InterSpeech 2021

In-group advantage in the perception of emotions: Evidence from three varieties of German
(3 minutes introduction)

Moritz Jakob (Universität Konstanz, Germany), Bettina Braun (Universität Konstanz, Germany), Katharina Zahner-Ritter (Universität Trier, Germany)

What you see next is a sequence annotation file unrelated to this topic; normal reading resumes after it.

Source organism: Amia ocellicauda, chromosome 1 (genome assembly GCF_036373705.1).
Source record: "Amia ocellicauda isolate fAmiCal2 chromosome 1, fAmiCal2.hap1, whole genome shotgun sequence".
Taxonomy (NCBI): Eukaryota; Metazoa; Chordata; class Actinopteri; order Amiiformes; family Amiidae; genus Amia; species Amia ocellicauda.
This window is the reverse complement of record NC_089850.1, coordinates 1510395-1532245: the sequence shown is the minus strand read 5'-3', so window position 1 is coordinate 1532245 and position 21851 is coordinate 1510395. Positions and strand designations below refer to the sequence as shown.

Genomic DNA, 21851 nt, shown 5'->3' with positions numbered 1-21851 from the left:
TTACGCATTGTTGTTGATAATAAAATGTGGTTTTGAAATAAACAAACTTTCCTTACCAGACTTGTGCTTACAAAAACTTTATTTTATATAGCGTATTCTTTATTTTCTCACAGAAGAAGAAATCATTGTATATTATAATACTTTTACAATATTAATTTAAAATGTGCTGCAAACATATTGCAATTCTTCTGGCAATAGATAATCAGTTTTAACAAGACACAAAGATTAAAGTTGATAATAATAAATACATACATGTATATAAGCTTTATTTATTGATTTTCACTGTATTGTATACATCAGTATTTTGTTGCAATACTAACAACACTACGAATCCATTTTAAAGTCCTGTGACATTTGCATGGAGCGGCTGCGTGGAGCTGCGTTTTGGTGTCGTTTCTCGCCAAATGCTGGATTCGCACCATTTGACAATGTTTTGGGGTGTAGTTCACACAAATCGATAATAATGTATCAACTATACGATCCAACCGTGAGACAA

Various studies on the perception of vocally expressed emotions have shown that recognition rates are higher if speaker and listener belong to the same cultural or linguistic group. This so-called in-group advantage is commonly attributed to prosodic differences in the expression of emotion across groups. Evidence comes mostly from using cross-linguistic and/or cross-cultural study designs. Previous research suggests that varieties of German differ in their use of prosody and can be discriminated based on prosodic features alone. In this paper, we tested whether emotion recognition rates differ across varieties of German: Listeners from three dialectal areas (Hamburg, Vienna, Zurich) identified emotions on semantically neutral sentences (choosing between anger, happiness, relief, surprise or “other”), spoken by actors from the three regions. Correctness rates show that emotions are recognized better if speakers and listeners are native speakers of the same variety. However, further analyses suggest that the in-group advantage does not surface consistently across individual emotions. To explain these results, the prosodic realization of the sentences was tested for interactions between emotion and variety. Here, intensity seemed to differ most across varieties and emotions. Importantly, we show that the in-group advantage extends from cultural groups to dialectal groups of a language.